once inside they overpowered those guards and then forced a driver to knock on a bedroom door. when the american opened that door, the kidnappers grabbed him, loaded him into a car at gunpoint and sped away. at this point there's been no indication of a motive and no group has claimed responsibility for the kidnapping. abductions are common in pakistan rarely as brazen as this one and even more rare for americans to be the target though the state department has recently issued a travel advisory for u.s. citizens working or traveling in pakistan. >> in fact, they put a high alert on that travel advisory. do we know what's behind that? >> well, there have been several attacks. it's not uncommon for abduction there is. what we also know is that relations between the u.s. and pakistan have been declining over the last several months really since the capture and killing of osama bin laden so there has been some concern and worry about u.s. citizens working or traveling in the region. >> let's make it clear.
this man was not just a tourist. this is someone whose home is in lahore who has been working there for some time. >> absolutely. there are some reports he's been there as long as seven years. very entrenched and working for a private company there. >> nbc's jay gray in london. thanks, jay. from there to politics and first big test of the 2012 presidential campaign is happening in iowa for a full field of republican white house hopefuls. today's iowa straw poll is the first measure of the gop pack on the road to the 2012 presidential election. joining me now is mike allen. good morning. >> good saturday morning, alex. >> let's talk about buzz, momentum, what you're sensing about anyone in particular there ahead of the vote today. >> well, already the candidates are setting up their villages here. they call them tents but they are really pavillions.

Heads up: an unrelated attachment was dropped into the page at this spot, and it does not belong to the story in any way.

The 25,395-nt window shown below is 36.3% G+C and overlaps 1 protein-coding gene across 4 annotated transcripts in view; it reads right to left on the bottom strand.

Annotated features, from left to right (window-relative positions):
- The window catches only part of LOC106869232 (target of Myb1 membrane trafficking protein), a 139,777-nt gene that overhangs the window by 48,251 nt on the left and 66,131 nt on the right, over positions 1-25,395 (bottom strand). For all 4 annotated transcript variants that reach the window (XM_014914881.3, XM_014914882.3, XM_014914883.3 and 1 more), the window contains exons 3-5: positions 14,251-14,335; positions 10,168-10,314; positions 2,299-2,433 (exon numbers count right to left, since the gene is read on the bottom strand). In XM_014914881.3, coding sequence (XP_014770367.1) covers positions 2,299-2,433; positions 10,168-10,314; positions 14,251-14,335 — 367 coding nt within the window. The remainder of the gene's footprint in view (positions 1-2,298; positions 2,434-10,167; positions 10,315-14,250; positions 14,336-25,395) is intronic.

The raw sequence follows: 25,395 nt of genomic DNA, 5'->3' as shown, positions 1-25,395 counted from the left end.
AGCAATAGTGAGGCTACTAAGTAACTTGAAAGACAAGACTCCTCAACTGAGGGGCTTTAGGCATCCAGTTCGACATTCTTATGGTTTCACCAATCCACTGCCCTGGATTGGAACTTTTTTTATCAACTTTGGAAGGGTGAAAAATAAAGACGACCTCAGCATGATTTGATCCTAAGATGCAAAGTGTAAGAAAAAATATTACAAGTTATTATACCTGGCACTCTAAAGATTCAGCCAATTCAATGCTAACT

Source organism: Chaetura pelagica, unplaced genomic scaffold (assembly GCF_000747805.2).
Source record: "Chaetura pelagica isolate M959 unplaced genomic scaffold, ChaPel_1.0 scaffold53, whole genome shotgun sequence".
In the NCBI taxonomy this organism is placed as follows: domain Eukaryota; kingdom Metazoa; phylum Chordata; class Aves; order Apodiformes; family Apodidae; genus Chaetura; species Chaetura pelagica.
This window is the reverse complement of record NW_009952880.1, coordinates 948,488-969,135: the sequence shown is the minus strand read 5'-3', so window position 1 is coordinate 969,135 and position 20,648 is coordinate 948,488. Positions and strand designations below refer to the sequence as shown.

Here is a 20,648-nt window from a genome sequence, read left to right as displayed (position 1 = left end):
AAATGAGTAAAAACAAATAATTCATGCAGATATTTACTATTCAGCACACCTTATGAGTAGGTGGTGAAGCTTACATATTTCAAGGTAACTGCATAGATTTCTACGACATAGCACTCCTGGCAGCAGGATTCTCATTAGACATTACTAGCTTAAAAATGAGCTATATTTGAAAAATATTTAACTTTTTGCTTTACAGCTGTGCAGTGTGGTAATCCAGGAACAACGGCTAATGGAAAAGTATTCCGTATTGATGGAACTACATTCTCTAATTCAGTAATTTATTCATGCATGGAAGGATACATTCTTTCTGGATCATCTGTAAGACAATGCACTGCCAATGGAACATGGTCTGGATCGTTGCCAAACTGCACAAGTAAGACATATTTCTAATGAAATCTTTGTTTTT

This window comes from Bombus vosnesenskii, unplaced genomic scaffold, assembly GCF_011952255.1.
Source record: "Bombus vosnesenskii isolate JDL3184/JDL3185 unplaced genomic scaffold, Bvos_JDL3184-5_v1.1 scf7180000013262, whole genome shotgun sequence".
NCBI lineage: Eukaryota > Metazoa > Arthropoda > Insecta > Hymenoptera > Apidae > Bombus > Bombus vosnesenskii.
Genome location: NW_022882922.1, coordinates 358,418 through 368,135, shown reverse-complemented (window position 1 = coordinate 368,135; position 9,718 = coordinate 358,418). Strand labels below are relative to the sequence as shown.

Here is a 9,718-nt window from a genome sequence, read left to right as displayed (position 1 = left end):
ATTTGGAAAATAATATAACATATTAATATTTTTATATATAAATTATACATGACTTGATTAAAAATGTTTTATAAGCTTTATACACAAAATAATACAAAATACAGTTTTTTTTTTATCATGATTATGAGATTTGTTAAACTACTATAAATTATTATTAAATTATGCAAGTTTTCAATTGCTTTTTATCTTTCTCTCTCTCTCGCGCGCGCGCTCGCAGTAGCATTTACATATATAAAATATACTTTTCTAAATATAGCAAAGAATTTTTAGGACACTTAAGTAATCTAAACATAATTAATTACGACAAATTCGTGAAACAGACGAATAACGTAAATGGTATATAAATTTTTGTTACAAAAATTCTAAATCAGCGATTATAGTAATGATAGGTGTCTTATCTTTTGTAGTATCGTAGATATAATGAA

they have place for hot dogs and giving out pocket constitutions, declaration of independence. he's made himself an honorary founding father and written the introduction and across the way in tim pawlenty land is smells good. famous dave's barbecue has 40 racks going. a christian band near by. michele bachmann bus will have three country bands and she also is going to have food and goodies for her people. she's doing a fair food theme complete with funnel fakes. >> okay. this is for how many votes and does all of this hoopla translate to votes? >> well, you are exactly right about the point you made at the top about momentum. a very small number of votes. many smaller than even small number will get in the iowa caucuses when they actually
occur in january or february. this is a way for them to give a boost to their candidacies and their fund-raising as they go into a busy fall coming out of here it will be easier for some people to raise money so they are bringing people in on buses from throughout the state for this. who is raining on ames? rick perry is getting the buzz. how will things are different if the texas governor were part of this contest? people seem to agree that the first, second, third places win, place, show, are probably going to go to ron paul, michele bachmann, congresswoman from minnesota, and to tim pawlenty. no one knows what order. it will depend on turnout. smaller turnout better for ron paul who is very organized. tim pawlenty has an elaborate organization including shuttles that will pick you up in the suburbs of des moines, bring you here, let you vote, and take you